All the solutions listed above provide marginally improved security, but they do so at the high cost of customer inconvenience. As commercial banking customers become more educated about the legal liabilities surrounding online banking and payments fraud, we expect to see a shift in their behavior. Banks that provide convenient, effective security controls and place a strong emphasis on maintaining a frictionless customer experience will be perceived more favorably. Those that force their customers to adopt cumbersome, questionable security controls will be viewed as adversarial. Financial institutions that do not provide effective, usable security controls should be prepared for some of their customers to look for and move to providers that do."

- https://krebsonsecurity.com/2013/03/missouri-court-rules-against-440000-cyberheist-victim/
26 Mar 2013 - "... The court ruled that the company assumed greater responsibility for the incident because it declined to use a basic security precaution recommended by the bank: requiring -two- employees to sign off on all transfers... a judge with the U.S. District Court for the Western District of Missouri focused on the fact that Choice Escrow was offered and explicitly declined in writing the use of dual controls, thereby allowing the thieves to move money directly out their account using nothing more than a stolen username and password. The court noted that Choice also declined to set a limit on the amount or number of wire transfers allowed each day (another precaution urged by the bank), and that the transfer amount initiated by the thieves was not unusual for Choice, a company that routinely moved large sums of money..."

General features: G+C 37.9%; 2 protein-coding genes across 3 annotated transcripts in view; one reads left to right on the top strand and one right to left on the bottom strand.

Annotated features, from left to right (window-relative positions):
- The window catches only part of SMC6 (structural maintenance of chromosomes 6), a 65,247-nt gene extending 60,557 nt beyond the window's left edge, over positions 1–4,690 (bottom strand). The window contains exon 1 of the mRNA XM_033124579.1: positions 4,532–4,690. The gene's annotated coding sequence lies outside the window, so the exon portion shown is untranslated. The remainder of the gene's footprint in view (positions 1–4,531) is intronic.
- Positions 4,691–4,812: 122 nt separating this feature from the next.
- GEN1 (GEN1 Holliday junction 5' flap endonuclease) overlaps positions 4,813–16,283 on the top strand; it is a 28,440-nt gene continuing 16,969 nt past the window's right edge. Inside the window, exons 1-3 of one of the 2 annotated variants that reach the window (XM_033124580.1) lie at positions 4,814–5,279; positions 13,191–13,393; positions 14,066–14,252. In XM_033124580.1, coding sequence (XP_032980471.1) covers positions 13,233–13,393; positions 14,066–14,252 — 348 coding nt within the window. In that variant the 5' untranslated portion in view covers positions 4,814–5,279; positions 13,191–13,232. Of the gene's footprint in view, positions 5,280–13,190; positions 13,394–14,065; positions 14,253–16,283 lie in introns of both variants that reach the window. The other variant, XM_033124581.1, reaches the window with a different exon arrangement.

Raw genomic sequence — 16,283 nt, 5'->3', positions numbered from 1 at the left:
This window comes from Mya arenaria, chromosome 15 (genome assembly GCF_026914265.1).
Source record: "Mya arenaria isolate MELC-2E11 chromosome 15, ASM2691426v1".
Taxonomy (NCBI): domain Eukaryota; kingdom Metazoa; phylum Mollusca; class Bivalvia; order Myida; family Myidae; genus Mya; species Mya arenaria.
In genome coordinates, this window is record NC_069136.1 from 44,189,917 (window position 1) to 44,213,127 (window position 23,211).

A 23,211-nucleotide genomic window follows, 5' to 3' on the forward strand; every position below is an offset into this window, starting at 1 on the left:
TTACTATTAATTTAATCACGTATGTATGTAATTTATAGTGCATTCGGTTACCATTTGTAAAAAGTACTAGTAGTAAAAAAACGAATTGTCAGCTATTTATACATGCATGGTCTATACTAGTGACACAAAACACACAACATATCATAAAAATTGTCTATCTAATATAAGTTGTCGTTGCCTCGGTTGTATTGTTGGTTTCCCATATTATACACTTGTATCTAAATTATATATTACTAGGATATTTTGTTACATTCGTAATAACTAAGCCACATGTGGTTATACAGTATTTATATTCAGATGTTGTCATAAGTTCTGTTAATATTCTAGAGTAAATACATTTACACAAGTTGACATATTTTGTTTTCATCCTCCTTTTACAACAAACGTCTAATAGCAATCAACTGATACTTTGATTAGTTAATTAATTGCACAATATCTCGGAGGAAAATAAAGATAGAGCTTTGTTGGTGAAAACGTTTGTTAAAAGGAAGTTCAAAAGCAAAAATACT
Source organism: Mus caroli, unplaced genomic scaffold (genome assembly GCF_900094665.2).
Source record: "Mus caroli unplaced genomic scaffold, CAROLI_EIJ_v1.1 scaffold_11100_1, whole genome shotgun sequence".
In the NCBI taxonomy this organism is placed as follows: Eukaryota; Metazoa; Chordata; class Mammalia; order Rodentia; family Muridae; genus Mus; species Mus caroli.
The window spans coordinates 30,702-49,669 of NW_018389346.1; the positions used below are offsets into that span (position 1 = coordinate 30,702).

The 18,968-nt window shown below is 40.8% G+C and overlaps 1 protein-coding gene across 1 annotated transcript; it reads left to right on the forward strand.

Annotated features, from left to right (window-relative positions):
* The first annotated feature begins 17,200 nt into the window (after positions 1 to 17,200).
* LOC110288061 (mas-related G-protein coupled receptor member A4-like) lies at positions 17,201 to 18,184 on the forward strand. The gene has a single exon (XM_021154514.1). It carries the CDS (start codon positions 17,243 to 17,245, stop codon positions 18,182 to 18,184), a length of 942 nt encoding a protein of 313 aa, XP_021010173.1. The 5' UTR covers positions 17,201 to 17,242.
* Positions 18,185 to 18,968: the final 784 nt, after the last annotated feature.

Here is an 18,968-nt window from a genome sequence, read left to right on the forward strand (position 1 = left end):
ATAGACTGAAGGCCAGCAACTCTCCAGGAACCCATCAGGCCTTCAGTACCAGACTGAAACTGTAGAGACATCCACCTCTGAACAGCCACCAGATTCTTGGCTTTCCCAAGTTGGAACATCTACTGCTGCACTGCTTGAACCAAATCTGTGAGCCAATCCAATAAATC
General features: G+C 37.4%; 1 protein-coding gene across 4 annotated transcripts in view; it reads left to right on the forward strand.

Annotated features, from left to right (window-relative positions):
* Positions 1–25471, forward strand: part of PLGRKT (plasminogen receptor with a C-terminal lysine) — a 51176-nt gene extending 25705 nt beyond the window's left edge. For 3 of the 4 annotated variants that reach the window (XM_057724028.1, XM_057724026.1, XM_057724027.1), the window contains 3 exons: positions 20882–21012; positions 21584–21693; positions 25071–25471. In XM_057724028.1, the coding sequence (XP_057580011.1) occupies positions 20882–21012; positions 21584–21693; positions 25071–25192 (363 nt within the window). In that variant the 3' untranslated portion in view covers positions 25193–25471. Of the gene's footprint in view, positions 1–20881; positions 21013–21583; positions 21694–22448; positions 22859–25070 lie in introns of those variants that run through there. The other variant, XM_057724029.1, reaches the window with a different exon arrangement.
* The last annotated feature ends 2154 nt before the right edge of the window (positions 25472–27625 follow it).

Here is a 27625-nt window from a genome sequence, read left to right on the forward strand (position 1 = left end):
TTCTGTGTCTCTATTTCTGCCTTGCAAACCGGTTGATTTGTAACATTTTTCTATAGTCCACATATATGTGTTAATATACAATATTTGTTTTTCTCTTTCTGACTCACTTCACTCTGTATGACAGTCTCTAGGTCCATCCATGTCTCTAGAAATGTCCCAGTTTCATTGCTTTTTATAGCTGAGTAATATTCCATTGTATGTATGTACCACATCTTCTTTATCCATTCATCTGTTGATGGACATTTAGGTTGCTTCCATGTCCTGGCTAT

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« Last Edit: March 26, 2013, 08:52:39 by AplusWebMaster » Logged

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« Reply #17 on: April 10, 2013, 04:03:06 »
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FYI...

Shylock starts targets New Countries ...
- http://atlas.arbor.net/briefs/index#801352216
April 08, 2013 - "The Shylock banking trojan continues to evolve, adding new functionality to increase its reach.
Analysis: Just like other banking trojans before it such as SpyEye, Shylock is evolving to offer more comprehensive attacks. By proxying through the infected computer, the attackers perform "man in the browser" banking transactions that don't arouse the immediate suspicion of the financial institution. Its ability to spread through other mechanisms such as Skype and it's FTP password grabbing functionality aren't new in the malware world, but they are new to Shylock. The ability to upload video to the attackers and the ability for the attackers to interactively take over the screen of the infected system are also new. While some recent arrests in Russia for the use and development of the Carberp banking trojan may slow down that particular malware family, innovations in other malware families will keep financial institutions and consumers on their toes.